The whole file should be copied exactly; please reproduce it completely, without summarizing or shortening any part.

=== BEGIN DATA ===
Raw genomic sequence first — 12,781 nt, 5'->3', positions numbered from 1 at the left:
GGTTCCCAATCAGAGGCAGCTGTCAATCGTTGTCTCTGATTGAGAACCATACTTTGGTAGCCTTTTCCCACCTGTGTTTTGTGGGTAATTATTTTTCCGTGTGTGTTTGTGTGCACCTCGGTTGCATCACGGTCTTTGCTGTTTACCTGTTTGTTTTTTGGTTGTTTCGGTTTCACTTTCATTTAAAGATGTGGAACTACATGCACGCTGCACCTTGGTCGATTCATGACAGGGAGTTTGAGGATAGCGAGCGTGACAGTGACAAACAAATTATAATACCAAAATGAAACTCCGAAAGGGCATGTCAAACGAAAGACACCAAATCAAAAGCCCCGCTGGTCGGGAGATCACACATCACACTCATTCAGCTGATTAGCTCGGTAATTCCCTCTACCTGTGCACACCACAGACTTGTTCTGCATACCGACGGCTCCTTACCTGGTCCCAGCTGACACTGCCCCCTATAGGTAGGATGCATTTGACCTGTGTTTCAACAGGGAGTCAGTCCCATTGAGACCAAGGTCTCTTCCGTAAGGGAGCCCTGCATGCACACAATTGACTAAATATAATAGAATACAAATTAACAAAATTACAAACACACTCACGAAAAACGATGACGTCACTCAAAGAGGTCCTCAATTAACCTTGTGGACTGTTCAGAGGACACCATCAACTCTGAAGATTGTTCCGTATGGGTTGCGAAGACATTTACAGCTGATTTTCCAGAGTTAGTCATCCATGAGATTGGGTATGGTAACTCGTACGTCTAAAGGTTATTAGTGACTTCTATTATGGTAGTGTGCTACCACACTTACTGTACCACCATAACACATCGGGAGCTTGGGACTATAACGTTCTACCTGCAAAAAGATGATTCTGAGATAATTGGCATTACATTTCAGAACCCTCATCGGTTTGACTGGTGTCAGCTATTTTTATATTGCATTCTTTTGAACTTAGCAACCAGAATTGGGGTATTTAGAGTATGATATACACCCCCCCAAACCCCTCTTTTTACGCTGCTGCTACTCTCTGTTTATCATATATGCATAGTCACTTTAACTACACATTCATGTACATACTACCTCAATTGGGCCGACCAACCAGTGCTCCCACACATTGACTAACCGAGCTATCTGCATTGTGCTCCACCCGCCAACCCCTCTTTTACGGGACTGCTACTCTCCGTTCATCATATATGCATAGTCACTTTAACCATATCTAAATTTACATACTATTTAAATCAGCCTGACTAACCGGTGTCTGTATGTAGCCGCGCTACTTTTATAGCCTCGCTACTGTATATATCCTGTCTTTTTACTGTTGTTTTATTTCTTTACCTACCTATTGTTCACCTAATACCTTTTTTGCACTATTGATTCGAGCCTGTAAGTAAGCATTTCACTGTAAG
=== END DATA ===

Raw genomic sequence first — 12,781 nt, 5'->3', positions numbered from 1 at the left:
GGTTCCCAATCAGAGGCAGCTGTCAATCGTTGTCTCTGATTGAGAACCATACTTTGGTAGCCTTTTCCCACCTGTGTTTTGTGGGTAATTATTTTTCCGTGTGTGTTTGTGTGCACCTCGGTTGCATCACGGTCTTTGCTGTTTACCTGTTTGTTTTTTGGTTGTTTCGGTTTCACTTTCATTTAAAGATGTGGAACTACATGCACGCTGCACCTTGGTCGATTCATGACAGGGAGTTTGAGGATAGCGAGCGTGACAGTGACAAACAAATTATAATACCAAAATGAAACTCCGAAAGGGCATGTCAAACGAAAGACACCAAATCAAAAGCCCCGCTGGTCGGGAGATCACACATCACACTCATTCAGCTGATTAGCTCGGTAATTCCCTCTACCTGTGCACACCACAGACTTGTTCTGCATACCGACGGCTCCTTACCTGGTCCCAGCTGACACTGCCCCCTATAGGTAGGATGCATTTGACCTGTGTTTCAACAGGGAGTCAGTCCCATTGAGACCAAGGTCTCTTCCGTAAGGGAGCCCTGCATGCACACAATTGACTAAATATAATAGAATACAAATTAACAAAATTACAAACACACTCACGAAAAACGATGACGTCACTCAAAGAGGTCCTCAATTAACCTTGTGGACTGTTCAGAGGACACCATCAACTCTGAAGATTGTTCCGTATGGGTTGCGAAGACATTTACAGCTGATTTTCCAGAGTTAGTCATCCATGAGATTGGGTATGGTAACTCGTACGTCTAAAGGTTATTAGTGACTTCTATTATGGTAGTGTGCTACCACACTTACTGTACCACCATAACACATCGGGAGCTTGGGACTATAACGTTCTACCTGCAAAAAGATGATTCTGAGATAATTGGCATTACATTTCAGAACCCTCATCGGTTTGACTGGTGTCAGCTATTTTTATATTGCATTCTTTTGAACTTAGCAACCAGAATTGGGGTATTTAGAGTATGATATACACCCCCCCAAACCCCTCTTTTTACGCTGCTGCTACTCTCTGTTTATCATATATGCATAGTCACTTTAACTACACATTCATGTACATACTACCTCAATTGGGCCGACCAACCAGTGCTCCCACACATTGACTAACCGAGCTATCTGCATTGTGCTCCACCCGCCAACCCCTCTTTTACGGGACTGCTACTCTCCGTTCATCATATATGCATAGTCACTTTAACCATATCTAAATTTACATACTATTTAAATCAGCCTGACTAACCGGTGTCTGTATGTAGCCGCGCTACTTTTATAGCCTCGCTACTGTATATATCCTGTCTTTTTACTGTTGTTTTATTTCTTTACCTACCTATTGTTCACCTAATACCTTTTTTGCACTATTGATTCGAGCCTGTAAGTAAGCATTTCACTGTAAG